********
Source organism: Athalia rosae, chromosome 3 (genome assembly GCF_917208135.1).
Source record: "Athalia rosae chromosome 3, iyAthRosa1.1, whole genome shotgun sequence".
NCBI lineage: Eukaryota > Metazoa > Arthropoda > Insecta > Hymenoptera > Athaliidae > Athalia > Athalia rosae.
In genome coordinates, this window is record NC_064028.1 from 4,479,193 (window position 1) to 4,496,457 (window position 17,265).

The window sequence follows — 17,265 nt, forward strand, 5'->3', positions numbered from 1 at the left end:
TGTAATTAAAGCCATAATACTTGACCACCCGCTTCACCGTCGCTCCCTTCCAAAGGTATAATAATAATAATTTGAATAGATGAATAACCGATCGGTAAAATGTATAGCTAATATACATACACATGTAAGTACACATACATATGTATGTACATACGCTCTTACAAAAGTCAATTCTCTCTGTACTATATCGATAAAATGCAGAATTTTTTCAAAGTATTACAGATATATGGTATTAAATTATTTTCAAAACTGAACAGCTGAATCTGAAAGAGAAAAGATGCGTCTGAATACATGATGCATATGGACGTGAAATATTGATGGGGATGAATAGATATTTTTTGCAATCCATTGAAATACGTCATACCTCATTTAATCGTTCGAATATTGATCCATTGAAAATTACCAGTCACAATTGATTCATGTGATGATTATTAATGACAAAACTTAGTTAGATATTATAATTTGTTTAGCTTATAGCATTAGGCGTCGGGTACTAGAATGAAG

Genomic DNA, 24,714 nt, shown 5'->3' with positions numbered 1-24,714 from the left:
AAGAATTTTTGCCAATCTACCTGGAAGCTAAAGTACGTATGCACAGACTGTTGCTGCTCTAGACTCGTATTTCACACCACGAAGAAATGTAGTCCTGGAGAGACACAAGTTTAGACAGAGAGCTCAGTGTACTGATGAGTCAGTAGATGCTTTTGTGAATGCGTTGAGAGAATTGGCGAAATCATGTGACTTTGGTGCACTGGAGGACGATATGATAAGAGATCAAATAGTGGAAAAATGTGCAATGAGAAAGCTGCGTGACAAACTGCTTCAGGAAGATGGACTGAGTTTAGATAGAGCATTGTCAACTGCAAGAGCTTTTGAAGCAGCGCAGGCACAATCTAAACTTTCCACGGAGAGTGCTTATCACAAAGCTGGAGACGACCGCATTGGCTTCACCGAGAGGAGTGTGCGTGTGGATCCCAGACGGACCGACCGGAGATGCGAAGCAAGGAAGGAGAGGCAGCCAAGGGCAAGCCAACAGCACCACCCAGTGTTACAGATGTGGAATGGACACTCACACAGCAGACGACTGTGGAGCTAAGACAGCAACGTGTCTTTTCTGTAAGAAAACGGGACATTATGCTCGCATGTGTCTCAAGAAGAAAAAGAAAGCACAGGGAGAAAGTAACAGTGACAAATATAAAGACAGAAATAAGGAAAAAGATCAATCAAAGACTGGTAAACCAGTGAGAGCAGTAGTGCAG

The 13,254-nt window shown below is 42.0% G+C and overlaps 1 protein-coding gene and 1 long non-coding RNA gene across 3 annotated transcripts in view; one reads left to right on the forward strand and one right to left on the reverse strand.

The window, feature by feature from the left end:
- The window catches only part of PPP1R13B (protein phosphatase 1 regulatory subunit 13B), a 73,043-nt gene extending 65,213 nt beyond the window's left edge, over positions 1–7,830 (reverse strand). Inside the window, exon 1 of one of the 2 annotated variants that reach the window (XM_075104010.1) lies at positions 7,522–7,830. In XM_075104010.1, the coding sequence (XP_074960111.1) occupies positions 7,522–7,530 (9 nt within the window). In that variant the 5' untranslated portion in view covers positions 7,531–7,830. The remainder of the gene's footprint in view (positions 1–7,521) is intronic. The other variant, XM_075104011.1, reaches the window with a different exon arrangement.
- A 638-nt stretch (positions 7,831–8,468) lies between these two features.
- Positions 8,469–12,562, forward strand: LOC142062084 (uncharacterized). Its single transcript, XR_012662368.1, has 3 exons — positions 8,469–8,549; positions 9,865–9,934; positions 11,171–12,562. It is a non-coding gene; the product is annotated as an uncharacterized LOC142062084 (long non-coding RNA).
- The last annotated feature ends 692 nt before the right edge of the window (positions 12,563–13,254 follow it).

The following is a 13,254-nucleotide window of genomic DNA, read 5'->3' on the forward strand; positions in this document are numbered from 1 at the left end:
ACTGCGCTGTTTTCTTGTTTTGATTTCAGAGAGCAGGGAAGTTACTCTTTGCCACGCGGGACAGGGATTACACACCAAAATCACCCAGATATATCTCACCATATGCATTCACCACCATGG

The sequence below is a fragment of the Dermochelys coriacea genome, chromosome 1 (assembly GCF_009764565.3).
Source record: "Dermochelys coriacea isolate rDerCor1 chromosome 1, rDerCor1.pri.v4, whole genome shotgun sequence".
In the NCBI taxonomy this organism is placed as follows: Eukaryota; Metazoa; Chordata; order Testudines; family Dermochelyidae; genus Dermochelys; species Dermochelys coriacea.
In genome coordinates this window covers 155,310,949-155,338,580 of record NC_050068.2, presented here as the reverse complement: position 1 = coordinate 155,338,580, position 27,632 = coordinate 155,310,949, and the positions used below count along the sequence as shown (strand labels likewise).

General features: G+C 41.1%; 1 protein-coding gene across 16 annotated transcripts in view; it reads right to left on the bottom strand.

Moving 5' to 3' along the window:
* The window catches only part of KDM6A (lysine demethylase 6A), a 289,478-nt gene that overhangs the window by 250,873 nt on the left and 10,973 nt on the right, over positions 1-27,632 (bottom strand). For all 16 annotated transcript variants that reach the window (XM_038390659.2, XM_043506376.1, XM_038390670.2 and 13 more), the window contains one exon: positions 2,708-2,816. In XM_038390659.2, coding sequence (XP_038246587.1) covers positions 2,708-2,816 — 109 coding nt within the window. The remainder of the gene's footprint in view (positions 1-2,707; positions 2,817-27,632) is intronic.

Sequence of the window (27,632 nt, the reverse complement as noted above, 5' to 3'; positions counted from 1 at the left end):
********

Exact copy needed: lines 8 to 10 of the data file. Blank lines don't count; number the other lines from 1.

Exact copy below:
AAGAATTTTTGCCAATCTACCTGGAAGCTAAAGTACGTATGCACAGACTGTTGCTGCTCTAGACTCGTATTTCACACCACGAAGAAATGTAGTCCTGGAGAGACACAAGTTTAGACAGAGAGCTCAGTGTACTGATGAGTCAGTAGATGCTTTTGTGAATGCGTTGAGAGAATTGGCGAAATCATGTGACTTTGGTGCACTGGAGGACGATATGATAAGAGATCAAATAGTGGAAAAATGTGCAATGAGAAAGCTGCGTGACAAACTGCTTCAGGAAGATGGACTGAGTTTAGATAGAGCATTGTCAACTGCAAGAGCTTTTGAAGCAGCGCAGGCACAATCTAAACTTTCCACGGAGAGTGCTTATCACAAAGCTGGAGACGACCGCATTGGCTTCACCGAGAGGAGTGTGCGTGTGGATCCCAGACGGACCGACCGGAGATGCGAAGCAAGGAAGGAGAGGCAGCCAAGGGCAAGCCAACAGCACCACCCAGTGTTACAGATGTGGAATGGACACTCACACAGCAGACGACTGTGGAGCTAAGACAGCAACGTGTCTTTTCTGTAAGAAAACGGGACATTATGCTCGCATGTGTCTCAAGAAGAAAAAGAAAGCACAGGGAGAAAGTAACAGTGACAAATATAAAGACAGAAATAAGGAAAAAGATCAATCAAAGACTGGTAAACCAGTGAGAGCAGTAGTGCAG

The 13,254-nt window shown below is 42.0% G+C and overlaps 1 protein-coding gene and 1 long non-coding RNA gene across 3 annotated transcripts in view; one reads left to right on the forward strand and one right to left on the reverse strand.

The window, feature by feature from the left end: